|Posted by jesskroll on November 21, 2011 at 8:20 PM|
During a campaign fundraiser on Wednesday following a screening of his movie "A City Upon A Hill," Newt Gingrich, alongside his third wife Callista, promised a revolutionary new proposal to combat poverty. The policy, the Gingrich campaign claims, would help America's poorest families slowly work themselves toward economic freedom through independent and sustainable means.
"If elected president," Gingrich said while signing copies of his newest book The Battle of the Crater, "I will propose a law allowing America's poorest families to sell their children of no less than one year, to wealthier families for use as food." The proposal was met with thunderous applause by the crowd in attendance. Some attendees standing in a line where Callista was autographing copies of her new children's book Sweet Land of Liberty were seen to be weeping in sheer glee.
Gingrich continued, "By allowing the poor to sell their children as sustenance to the more fortunate, the economically disadvantaged in this country can create their own income without expanding the scope and reach of government." Gingrich further detailed that his proposal would gradually lower the nation's deficit by removing a certain percentage of poor children that would otherwise be entering public schools and requiring on-going expenses as healthcare which over time would lessen the bill on such social programs as Medicare and social security. As an added benefit the program would also offer a sustainable and nutritious food product supplied exclusively by domestic sources. "This proposal will allow even the poorest of Americans to create their own small business," Gingrich said, "one which is completely under their own control, and will provide income and jobs without the need to raise taxes on a single job creator in this country."
Minutes after his proposal announcement, Neil Cavuto, host of "Your World with Neil Cavuto" on Fox News, hailed the idea as further evidence of Gingrich's standing as the finest source of Republican fresh ideas. "Here again Gingrich offers a bold new way of thinking," Cavuto said, "cementing his reputation as a leader of such unique and brave positions. Gingrich should rightly be seen as the intellectual of the Republican party."
Fellow Fox host Sean Hannity supported not only the proposal's economic benefits, but also its creation of a new dietary staple. "I will be the first in line to purchase one of those tasty babies," Hannity proclaimed during his show.
Hannity's guest on Wednesday's show, chief Gingrich policy adviser, B. L. Zebub, stated that given the premium nature of the product income for poor families who wish to sell their children for wealthy consumption could demand premium prices. "Between one and five thousand dollars a pound," Zebub offered, "depending on the condition of the child and the type of meat." Zebub continued that both he and Gingrich agreed that, like chickens, white meat will naturally be considered of greater value.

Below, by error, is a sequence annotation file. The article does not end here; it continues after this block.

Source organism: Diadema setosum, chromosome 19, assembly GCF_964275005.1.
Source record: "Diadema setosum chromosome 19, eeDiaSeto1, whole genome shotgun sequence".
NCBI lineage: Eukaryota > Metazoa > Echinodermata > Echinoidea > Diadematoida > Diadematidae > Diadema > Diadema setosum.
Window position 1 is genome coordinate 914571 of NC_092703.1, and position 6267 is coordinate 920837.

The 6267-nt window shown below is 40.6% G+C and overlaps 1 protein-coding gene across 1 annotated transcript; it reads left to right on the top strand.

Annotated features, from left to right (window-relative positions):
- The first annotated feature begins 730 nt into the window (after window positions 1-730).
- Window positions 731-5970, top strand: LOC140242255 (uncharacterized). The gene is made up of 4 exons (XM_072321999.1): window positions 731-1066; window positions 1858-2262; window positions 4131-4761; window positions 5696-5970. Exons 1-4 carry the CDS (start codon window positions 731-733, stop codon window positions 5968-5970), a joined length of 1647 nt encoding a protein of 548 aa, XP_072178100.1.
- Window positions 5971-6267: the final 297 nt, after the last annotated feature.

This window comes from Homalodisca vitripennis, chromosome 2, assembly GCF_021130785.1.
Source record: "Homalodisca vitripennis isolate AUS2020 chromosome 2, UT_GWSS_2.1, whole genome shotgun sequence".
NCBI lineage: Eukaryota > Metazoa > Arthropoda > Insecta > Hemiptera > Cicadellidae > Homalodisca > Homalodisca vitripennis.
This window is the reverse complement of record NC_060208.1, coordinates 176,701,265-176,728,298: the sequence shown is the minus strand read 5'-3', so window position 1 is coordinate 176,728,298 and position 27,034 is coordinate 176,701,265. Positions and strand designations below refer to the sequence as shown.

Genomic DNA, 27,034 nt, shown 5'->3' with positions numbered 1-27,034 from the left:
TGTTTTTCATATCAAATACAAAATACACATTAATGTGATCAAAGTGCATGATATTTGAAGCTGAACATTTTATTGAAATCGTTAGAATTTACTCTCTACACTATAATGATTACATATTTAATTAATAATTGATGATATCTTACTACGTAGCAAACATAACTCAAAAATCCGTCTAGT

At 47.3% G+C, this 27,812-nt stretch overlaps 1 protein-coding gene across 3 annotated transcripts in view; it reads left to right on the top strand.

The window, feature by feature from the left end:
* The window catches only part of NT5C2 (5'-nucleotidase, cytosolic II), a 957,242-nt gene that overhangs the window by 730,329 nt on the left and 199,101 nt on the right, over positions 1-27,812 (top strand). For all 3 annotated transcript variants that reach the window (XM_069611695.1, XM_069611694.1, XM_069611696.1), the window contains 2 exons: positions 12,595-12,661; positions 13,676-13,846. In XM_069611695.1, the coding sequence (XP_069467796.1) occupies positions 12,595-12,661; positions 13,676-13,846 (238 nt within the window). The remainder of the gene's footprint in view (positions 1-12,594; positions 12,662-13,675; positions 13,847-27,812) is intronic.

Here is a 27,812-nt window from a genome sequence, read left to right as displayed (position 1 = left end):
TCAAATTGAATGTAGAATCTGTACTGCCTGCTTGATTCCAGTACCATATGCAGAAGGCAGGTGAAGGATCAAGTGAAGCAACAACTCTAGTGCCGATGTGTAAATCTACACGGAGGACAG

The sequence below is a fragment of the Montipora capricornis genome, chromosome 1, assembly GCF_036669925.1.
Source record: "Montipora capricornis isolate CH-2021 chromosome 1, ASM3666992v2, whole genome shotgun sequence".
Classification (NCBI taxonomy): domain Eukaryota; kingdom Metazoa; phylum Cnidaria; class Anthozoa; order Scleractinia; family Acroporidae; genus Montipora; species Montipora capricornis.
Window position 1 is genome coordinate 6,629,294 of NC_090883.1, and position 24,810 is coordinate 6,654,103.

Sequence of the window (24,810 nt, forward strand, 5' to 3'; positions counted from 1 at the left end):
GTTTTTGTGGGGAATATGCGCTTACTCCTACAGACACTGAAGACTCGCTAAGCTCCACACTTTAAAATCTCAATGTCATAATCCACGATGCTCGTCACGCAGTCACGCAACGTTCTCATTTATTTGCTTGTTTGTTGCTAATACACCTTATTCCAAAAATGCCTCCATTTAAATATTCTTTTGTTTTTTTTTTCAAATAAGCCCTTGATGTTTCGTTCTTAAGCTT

Upon concluding the fundraiser with a dramatic recreation of his newest book-on-tape A Nation Like No Other, Gingrich rushed to a nearby soundstage for his satellite appearance on "The O'Reilly Factor." Host Bill O'Reilly, similarly excited by both the economic and gastronomic possibilities of the proposal, inquired whether the program would require that purchased children be used as food. Gingrich replied that such restrictions would constitute unnecessary government regulation on an industry that, like banking, credit, healthcare and energy, should be left for the free market to decide. "Utilization of purchased good will be left entirely up to the consumer," Gingrich said. "As with any other consumer good, once the purchase is complete the buyer may do as he pleases. If, for example, the buyer wishes to instead use the child for manual labor that is entirely his right. We can all agree that freedom means options. It's only right that those with the greatest wealth would have the greatest freedom, and this policy would be the first step toward the poor achieving a greater level of freedom."
When asked by O'Reilly how this proposal adheres to his pro-life positioning, Gingrich reassured that the policy by no means damages any unborn children since it only applies after the child is born. "This proposal is entirely consistent with my long-standing belief that the poor are not people." The characteristically combative Gingrich concluded his appearance with a warning that "Any journalist attempting to use the words I have just said, be it on video or written verbatim, to demonstrate otherwise would be dishonest and should not be trusted."